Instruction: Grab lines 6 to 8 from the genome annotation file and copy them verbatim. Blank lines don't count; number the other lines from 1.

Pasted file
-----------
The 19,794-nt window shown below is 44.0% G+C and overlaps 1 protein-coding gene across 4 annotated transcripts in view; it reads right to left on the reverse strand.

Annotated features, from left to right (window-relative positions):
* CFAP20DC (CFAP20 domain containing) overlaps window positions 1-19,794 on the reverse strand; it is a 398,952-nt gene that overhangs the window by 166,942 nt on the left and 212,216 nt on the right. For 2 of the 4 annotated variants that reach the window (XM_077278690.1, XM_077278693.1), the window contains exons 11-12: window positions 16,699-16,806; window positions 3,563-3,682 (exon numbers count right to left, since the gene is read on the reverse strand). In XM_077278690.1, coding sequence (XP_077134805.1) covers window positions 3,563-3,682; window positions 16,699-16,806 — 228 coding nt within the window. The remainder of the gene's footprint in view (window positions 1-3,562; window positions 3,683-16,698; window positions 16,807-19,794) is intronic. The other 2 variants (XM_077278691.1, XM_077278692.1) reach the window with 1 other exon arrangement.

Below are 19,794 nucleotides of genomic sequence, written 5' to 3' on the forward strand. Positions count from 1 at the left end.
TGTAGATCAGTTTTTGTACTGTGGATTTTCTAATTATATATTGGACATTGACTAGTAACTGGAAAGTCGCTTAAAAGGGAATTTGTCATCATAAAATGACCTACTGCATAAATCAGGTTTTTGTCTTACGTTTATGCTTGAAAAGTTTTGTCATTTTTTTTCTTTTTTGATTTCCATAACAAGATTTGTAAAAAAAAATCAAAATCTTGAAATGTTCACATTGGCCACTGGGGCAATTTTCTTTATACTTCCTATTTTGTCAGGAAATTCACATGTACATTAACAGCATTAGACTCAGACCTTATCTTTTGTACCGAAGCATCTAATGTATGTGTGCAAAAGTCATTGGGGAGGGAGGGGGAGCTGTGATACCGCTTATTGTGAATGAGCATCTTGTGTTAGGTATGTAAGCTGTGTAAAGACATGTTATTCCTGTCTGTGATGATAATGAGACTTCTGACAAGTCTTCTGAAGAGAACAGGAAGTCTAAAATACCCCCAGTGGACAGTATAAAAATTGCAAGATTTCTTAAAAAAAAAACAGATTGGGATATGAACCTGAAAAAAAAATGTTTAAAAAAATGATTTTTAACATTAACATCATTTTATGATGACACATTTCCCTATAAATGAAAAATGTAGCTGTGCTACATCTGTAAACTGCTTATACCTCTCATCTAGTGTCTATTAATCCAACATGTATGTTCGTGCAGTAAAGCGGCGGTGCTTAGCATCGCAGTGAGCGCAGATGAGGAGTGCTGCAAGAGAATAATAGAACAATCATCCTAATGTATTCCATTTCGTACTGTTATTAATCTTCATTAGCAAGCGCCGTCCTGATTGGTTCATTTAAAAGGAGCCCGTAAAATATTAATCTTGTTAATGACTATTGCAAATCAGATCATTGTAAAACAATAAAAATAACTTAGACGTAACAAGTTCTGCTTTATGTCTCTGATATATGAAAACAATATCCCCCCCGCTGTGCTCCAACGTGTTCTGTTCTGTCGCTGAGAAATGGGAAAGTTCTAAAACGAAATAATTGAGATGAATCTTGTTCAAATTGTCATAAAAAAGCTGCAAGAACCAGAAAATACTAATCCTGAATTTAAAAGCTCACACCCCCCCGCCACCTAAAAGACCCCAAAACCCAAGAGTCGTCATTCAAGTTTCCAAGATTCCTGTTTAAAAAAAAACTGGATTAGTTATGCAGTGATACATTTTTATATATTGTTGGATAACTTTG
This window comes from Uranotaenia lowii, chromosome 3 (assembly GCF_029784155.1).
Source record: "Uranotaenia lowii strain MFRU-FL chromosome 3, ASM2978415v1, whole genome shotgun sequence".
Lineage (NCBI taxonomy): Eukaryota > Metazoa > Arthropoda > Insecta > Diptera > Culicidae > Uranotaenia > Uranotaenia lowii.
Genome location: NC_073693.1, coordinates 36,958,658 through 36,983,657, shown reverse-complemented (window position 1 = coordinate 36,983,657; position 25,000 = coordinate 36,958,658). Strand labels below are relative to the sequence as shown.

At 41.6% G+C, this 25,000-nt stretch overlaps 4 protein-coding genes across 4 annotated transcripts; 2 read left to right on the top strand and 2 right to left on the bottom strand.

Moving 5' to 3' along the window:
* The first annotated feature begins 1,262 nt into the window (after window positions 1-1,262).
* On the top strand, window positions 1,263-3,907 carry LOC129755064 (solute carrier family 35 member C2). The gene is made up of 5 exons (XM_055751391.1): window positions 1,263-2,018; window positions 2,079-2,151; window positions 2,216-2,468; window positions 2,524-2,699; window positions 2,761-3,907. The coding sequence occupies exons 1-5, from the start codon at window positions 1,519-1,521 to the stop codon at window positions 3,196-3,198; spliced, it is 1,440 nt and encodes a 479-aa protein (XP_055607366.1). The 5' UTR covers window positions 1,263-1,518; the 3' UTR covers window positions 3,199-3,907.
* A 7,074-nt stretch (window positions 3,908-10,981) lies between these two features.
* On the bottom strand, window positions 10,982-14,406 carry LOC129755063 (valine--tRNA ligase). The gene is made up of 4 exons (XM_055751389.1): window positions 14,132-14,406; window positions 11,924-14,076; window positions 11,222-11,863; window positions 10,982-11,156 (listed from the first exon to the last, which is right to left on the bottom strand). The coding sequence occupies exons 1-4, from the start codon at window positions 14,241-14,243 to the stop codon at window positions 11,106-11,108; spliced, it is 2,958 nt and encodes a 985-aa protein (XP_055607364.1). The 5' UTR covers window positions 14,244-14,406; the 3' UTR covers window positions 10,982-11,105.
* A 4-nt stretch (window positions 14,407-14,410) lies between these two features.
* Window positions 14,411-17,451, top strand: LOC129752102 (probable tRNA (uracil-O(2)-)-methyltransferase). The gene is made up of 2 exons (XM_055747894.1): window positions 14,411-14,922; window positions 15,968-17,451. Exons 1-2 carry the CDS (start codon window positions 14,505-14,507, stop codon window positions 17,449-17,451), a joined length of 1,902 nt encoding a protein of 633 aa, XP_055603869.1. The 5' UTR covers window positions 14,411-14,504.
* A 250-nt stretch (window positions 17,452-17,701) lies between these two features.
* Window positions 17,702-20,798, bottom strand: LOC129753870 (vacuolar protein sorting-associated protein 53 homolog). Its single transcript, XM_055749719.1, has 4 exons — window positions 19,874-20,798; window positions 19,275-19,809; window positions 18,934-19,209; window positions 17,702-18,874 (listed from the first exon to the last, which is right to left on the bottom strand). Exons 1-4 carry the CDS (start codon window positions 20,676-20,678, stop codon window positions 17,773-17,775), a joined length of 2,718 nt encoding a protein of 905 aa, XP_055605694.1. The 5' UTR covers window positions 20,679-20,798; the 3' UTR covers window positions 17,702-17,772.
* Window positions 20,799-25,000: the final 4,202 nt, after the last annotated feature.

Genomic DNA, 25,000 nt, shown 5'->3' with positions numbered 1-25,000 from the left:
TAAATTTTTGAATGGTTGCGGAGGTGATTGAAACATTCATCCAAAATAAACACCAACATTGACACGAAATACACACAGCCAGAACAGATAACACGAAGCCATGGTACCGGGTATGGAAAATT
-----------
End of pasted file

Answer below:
This window comes from Uranotaenia lowii, chromosome 3 (assembly GCF_029784155.1).
Source record: "Uranotaenia lowii strain MFRU-FL chromosome 3, ASM2978415v1, whole genome shotgun sequence".
Lineage (NCBI taxonomy): Eukaryota > Metazoa > Arthropoda > Insecta > Diptera > Culicidae > Uranotaenia > Uranotaenia lowii.